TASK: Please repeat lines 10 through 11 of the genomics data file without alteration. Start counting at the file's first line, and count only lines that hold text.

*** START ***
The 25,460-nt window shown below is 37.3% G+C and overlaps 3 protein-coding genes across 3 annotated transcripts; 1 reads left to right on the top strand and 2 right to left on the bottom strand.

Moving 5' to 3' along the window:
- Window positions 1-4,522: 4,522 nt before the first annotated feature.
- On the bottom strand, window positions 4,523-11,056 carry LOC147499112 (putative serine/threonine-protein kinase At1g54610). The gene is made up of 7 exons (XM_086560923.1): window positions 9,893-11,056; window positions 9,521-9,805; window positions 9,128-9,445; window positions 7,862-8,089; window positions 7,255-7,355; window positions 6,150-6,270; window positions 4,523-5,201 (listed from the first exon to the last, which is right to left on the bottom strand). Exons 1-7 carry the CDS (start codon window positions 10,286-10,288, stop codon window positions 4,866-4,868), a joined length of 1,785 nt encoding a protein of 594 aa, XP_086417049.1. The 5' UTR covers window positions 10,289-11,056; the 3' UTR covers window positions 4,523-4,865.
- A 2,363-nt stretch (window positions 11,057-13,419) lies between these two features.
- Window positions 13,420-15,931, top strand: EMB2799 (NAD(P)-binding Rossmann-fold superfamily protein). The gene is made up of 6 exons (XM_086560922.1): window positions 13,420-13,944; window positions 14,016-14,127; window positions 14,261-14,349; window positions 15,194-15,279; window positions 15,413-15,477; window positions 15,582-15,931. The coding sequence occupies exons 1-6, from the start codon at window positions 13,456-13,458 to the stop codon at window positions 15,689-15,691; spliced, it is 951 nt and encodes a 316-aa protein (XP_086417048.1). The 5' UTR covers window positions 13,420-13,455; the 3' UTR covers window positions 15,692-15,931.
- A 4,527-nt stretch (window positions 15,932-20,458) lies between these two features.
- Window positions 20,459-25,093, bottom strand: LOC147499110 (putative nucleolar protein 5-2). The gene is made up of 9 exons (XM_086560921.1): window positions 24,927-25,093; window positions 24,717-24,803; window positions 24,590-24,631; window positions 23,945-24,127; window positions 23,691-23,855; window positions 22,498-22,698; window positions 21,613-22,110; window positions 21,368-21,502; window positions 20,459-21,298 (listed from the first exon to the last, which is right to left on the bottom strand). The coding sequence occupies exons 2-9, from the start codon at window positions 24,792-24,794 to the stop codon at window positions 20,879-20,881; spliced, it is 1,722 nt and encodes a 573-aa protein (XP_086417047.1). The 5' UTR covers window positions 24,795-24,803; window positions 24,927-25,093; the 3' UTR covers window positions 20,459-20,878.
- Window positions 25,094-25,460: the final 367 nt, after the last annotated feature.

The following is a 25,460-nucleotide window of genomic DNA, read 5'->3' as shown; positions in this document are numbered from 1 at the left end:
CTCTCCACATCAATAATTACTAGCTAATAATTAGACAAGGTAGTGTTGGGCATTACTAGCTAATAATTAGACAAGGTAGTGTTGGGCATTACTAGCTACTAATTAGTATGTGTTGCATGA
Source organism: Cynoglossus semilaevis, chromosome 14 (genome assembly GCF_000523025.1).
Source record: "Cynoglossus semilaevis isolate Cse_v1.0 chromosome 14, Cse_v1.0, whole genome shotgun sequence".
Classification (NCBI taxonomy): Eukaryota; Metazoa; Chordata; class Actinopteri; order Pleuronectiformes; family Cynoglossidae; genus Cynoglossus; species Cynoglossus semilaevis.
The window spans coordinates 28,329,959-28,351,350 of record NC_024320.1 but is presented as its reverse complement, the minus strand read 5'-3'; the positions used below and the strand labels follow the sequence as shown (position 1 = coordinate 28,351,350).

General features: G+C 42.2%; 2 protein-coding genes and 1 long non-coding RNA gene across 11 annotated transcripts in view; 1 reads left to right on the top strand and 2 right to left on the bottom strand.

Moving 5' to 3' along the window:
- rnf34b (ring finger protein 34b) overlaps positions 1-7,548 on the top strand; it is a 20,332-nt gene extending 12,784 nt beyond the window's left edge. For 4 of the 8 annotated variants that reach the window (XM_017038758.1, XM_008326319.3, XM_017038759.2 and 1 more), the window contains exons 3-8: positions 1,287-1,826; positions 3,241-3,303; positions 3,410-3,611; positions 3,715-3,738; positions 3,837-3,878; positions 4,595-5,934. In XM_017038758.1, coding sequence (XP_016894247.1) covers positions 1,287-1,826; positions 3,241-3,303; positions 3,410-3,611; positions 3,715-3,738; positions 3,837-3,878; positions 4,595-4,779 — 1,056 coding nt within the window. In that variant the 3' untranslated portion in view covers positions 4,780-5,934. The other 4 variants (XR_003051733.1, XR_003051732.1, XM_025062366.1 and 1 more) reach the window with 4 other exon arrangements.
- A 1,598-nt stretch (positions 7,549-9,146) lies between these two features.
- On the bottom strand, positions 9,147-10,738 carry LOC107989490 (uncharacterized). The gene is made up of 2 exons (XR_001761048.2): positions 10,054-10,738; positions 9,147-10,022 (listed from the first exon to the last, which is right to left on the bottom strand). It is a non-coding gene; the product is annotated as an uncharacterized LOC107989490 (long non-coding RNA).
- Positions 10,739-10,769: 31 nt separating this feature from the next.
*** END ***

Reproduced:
The following is a 25,460-nucleotide window of genomic DNA, read 5'->3' as shown; positions in this document are numbered from 1 at the left end:
CTCTCCACATCAATAATTACTAGCTAATAATTAGACAAGGTAGTGTTGGGCATTACTAGCTAATAATTAGACAAGGTAGTGTTGGGCATTACTAGCTACTAATTAGTATGTGTTGCATGA